Friday, 18 November 2011

Did Cain Ask Henry Kissinger to be His Secretary of State?

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GOP presidential contender Herman Cain told the Milwaukee Journal Sentinel in an interview that he had requested that Henry Kissinger, former Secretary of State, serve once again as Secretary of State in a hypothetical Cain administration. Though Kissinger apparently rejected Cain’s offer, the maneuver raises a number of questions regarding Cain’s conservatism.

“Dr. Kissinger turned down my offer to be secretary of state,” Cain told the Milwaukee Journal Sentinel in an interview. “He said he’s perfectly happy doing what he’s doing.”

Once the Cain camp realized that the voters were not happy with the notion of requesting Kissinger’s services, Cain’s campaign spokesman J.D. Gordon said that Cain had not actually asked Kissinger to be his Secretary of State, and chalked the entire incident up to Cain being sleep deprived during his interview with the Milwaukee newspaper.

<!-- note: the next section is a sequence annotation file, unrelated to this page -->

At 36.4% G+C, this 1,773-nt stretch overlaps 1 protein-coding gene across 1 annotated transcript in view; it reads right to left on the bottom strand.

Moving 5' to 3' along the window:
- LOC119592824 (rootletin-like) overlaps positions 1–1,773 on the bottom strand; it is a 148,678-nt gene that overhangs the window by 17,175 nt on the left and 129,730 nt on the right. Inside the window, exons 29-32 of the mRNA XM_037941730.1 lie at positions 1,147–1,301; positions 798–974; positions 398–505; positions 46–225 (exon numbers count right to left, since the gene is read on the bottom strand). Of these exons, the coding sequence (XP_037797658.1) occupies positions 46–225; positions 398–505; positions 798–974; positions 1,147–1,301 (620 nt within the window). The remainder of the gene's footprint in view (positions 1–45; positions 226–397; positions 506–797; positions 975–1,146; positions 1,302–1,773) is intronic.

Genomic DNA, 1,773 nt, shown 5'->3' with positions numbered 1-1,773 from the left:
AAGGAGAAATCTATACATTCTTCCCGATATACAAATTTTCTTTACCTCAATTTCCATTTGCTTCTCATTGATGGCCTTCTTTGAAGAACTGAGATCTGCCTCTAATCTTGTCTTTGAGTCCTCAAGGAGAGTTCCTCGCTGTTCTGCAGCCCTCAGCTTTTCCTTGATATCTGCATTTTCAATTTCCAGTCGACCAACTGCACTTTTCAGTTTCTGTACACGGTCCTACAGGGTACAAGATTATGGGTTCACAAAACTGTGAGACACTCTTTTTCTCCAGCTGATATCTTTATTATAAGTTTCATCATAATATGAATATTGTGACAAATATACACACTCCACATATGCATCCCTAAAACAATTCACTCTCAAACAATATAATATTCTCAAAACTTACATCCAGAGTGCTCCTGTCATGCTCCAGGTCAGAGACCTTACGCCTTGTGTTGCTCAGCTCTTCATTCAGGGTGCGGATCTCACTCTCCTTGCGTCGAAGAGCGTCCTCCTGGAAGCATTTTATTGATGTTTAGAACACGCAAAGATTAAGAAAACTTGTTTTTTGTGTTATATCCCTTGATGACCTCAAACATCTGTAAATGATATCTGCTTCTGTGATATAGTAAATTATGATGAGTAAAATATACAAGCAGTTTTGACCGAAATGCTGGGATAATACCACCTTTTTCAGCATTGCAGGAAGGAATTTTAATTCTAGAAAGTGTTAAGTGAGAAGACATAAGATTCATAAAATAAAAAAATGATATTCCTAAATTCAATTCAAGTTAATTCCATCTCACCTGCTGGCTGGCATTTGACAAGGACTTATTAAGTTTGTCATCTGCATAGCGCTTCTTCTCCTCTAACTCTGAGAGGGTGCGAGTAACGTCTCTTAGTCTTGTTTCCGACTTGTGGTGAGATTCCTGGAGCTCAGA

Likewise, Cain attempted to avoid questions in Iowa on Tuesday when he was asked about Kissinger, “until he was told that his campaign had said he was joking about the offer of the plum cabinet job to the former secretary of state,” reports the Washington Post.

However, when watching a video clip of the interview with the Milwaukee Journal Sentinel, there is no indication that Cain was making a joke when he referred to Henry Kissinger.

Cain did once indicate that he intended to “bring a sense of humor to the White House. America’s too uptight!”

But that begs the question, what is the joke? What specifically is funny about asking Henry Kissing to serve as his Secretary of State?

“Dr. Kissinger has retired and I respect that,” Cain told The Fix from Iowa. “I was not serious about asking him, I know he's retired, but I was serious about seeking his counsel, and he was nice enough to say that I could seek his counsel some more. Which I treasure."

Still, even if Cain had not asked Kissinger to be his Secretary of State, Cain has already indicated that Kissinger is one of his key foreign policy influences. The two men met last month over breakfast to discuss foreign policy and Cain reportedly continues to consult with Kissinger on a regular basis.

I just appreciate that he's kind enough to give me his perspective on the Middle East and a lot of these other countries around the world. He was like a wise sage, giving me a lot of perspectives about how you go about dealing with these issues,” said Cain of his meetings with Kissinger.